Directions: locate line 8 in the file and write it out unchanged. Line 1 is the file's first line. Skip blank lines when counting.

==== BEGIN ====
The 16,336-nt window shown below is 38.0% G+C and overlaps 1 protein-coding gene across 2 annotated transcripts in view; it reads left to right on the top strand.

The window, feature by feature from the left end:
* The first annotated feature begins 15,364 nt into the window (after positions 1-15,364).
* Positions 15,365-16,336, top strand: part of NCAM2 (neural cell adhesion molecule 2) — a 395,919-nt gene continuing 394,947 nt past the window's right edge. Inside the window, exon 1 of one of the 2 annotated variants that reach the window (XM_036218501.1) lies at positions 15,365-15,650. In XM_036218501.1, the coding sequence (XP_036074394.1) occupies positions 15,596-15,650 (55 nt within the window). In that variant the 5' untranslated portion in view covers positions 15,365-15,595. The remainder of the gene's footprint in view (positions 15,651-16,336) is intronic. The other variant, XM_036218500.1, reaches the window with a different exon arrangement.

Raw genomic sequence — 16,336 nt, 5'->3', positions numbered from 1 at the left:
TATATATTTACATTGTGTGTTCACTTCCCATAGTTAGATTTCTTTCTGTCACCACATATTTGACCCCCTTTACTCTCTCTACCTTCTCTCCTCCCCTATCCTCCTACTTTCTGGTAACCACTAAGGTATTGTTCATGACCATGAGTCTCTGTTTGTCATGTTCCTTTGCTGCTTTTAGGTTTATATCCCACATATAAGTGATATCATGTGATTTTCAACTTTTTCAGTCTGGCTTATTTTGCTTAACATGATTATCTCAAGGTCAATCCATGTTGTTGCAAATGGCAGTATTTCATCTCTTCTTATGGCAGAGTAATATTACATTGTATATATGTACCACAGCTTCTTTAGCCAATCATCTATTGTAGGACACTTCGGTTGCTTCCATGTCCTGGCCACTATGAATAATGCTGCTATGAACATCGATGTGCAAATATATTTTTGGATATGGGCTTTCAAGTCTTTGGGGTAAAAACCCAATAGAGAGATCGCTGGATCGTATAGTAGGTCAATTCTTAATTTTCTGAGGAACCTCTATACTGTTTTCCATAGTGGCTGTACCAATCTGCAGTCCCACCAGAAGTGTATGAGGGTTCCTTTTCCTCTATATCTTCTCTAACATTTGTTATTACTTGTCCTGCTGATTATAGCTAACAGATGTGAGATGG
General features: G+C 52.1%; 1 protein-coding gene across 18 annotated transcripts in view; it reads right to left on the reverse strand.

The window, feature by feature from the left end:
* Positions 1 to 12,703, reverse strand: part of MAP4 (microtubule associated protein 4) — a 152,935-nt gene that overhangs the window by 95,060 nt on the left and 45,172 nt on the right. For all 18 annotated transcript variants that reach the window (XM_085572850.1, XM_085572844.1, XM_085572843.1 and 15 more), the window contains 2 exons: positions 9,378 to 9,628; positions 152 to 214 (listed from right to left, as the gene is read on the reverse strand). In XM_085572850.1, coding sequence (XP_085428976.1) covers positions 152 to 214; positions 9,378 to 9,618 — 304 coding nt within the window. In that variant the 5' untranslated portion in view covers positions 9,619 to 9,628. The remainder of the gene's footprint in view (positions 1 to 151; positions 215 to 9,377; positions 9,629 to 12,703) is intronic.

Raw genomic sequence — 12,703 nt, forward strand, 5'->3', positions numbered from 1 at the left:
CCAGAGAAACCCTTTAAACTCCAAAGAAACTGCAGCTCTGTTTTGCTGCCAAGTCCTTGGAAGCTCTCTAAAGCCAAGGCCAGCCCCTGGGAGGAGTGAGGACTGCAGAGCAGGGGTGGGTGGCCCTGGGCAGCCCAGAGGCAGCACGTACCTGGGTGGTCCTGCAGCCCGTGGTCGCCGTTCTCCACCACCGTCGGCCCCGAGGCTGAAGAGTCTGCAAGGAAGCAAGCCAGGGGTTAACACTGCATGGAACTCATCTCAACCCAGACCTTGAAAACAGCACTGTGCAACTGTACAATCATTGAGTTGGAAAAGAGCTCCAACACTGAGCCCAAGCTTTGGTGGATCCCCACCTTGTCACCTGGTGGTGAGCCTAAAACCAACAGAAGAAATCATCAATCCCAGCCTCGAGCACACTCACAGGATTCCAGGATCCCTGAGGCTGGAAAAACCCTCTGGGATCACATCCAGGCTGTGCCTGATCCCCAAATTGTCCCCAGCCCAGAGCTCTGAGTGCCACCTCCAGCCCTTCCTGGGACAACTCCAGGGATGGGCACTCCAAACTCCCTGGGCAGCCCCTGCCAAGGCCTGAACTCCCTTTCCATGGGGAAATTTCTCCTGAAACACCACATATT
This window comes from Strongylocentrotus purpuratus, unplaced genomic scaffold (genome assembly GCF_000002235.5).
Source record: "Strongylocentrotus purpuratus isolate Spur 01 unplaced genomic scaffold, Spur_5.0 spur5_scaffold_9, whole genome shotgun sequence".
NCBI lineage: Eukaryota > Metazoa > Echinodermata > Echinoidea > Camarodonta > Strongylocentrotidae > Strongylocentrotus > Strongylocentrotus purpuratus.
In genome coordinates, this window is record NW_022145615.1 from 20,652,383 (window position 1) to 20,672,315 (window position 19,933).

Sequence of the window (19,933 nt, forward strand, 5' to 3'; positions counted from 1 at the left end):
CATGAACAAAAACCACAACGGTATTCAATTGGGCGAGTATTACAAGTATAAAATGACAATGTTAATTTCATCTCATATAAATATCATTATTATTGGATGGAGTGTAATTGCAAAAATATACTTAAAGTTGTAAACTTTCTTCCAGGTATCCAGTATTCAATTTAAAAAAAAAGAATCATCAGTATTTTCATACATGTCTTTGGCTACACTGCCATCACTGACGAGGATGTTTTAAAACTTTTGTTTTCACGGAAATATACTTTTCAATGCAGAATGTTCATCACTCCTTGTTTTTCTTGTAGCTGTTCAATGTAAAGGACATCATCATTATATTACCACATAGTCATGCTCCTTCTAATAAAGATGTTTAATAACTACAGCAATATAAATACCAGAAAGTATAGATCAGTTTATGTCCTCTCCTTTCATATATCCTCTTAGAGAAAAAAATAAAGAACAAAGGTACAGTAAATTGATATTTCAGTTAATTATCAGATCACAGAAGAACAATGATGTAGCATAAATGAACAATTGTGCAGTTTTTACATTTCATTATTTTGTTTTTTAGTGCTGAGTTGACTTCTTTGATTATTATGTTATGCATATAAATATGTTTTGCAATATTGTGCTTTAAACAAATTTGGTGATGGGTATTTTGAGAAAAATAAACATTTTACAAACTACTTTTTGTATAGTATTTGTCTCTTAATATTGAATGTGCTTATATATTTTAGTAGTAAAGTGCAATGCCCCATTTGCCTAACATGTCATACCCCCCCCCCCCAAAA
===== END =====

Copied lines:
The window, feature by feature from the left end: